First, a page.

short periods of sleep deprivation can significantly enhance the production 
of pro-inflammatory cytokines and this has serious implications not just for 
depression but for cancer, dementia, cardiovascular disease and what else??? 
The most remarkable result I have read on the circadian issue was in 
relation to airline staff who crossed timelines and experienced persistent 
circadian disruption but without sleep deprivation. 5 year study found 
differences in temporal lobe volumes and cognitive scores.


I'm also wondering if the "competitive antagonist" = inverse agonist. These 
ligands bind the receptor, change its conformation, and thereby prevent 
second messenger\adaptor proteins coming into play when a agonist ligand 
attaches to the receptor. I haven't had time to look into this but the 5HT2c 
receptor appears to activate production of arachidonic acid(need to find 
quantifiers for the degree of production), a known pro-inflammatory mediator 
because it paves the way for pge 2, which in turns helps maintain the 
expression of pro-inflammatory cytokines(eg. il1, tnfa, il6 is tricky, can 
work both ways). What is not that well known is that depression can involve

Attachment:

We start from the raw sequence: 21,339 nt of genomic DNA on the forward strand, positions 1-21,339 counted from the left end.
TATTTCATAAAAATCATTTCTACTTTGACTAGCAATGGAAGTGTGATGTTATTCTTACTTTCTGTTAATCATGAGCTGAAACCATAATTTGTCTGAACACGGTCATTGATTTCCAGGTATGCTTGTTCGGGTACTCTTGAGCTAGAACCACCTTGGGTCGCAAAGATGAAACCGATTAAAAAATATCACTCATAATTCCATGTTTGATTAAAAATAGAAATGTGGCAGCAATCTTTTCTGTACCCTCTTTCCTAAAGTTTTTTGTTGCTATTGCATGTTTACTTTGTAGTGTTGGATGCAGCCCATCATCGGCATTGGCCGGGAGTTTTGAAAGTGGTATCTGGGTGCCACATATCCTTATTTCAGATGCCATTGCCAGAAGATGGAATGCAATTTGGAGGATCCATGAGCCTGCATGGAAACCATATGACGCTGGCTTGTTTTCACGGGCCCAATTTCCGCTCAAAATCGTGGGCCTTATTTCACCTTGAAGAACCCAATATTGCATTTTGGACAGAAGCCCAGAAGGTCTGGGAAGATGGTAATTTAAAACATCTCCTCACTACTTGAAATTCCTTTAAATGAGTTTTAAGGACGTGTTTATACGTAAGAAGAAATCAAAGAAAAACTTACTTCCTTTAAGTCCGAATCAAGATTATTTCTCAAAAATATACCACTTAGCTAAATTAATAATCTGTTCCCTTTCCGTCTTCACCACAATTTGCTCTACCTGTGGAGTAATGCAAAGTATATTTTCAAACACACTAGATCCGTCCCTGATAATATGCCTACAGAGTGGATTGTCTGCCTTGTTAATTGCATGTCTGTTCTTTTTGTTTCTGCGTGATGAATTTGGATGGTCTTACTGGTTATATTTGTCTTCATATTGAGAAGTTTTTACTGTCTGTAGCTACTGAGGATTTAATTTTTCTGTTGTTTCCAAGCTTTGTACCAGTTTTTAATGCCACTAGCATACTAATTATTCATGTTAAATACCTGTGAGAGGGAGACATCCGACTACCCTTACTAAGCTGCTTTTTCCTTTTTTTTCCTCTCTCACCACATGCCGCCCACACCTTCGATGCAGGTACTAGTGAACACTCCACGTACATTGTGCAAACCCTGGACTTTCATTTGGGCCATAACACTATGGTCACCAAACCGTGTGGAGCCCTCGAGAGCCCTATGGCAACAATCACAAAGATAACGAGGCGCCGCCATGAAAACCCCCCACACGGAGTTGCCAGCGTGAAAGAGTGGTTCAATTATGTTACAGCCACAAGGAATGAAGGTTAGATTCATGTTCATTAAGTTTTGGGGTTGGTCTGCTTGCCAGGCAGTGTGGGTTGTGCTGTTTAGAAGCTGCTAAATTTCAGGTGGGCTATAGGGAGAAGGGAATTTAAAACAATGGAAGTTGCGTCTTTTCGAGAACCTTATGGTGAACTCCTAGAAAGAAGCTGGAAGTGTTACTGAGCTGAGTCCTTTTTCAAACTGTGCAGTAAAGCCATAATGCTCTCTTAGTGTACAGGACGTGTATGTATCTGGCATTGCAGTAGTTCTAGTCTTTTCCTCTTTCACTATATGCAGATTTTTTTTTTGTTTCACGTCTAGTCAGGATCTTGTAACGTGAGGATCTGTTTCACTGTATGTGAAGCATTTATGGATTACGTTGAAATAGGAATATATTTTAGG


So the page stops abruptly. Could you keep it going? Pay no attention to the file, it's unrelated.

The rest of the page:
substantial increases in pro-inflammatory cytokines and it appears that 
trying to understand depression by sole reference to the CNS is doomed to 
fail. Keynote article: Cytokines and Depression: the need for a new 
paradigm. I have this buried in my archives. We must consider endocrine and 
immunological impacts as well. In regard to this Sapolsky et al has a great 
review article, I need to read that again ... . The reason omega 3 intake 
can help in depression, and possibly some other neuro disorders, is that EPA 
inhibits A. acid production, diverting the pathways to anti-inflammatory 
prostaglandins. What I have not looked into is how serotonin impacts on 
immunological function, many immune cells have 5HT receptors.

For a very different perspective on these matters look up the ideas of David 
Horrobin, I have a seminal article of his in my archives, that would be a 
good starting point. If you so wish, give me some time, I'll email you some 
of these articles.

PS: haven't looked too closely at depression for many years now so I'm 
rusty. I have a small mountain of data in my archives though so if you any 
specific queries email me and I'll see what I can do to help.

Be well,


"How many economists does it take to change a lightbulb?
None, the invisible hand will do it."

Citation: Mean markets and Lizard Brains.

"Glen M. Sizemore" <gmsizemore2 from yahoo.com> wrote in message 
news:49672529$0$24851$ed362ca5 from nr5c.newsreader.com...
> "John Hasenkam" <johnh from goawayplease.com> wrote in message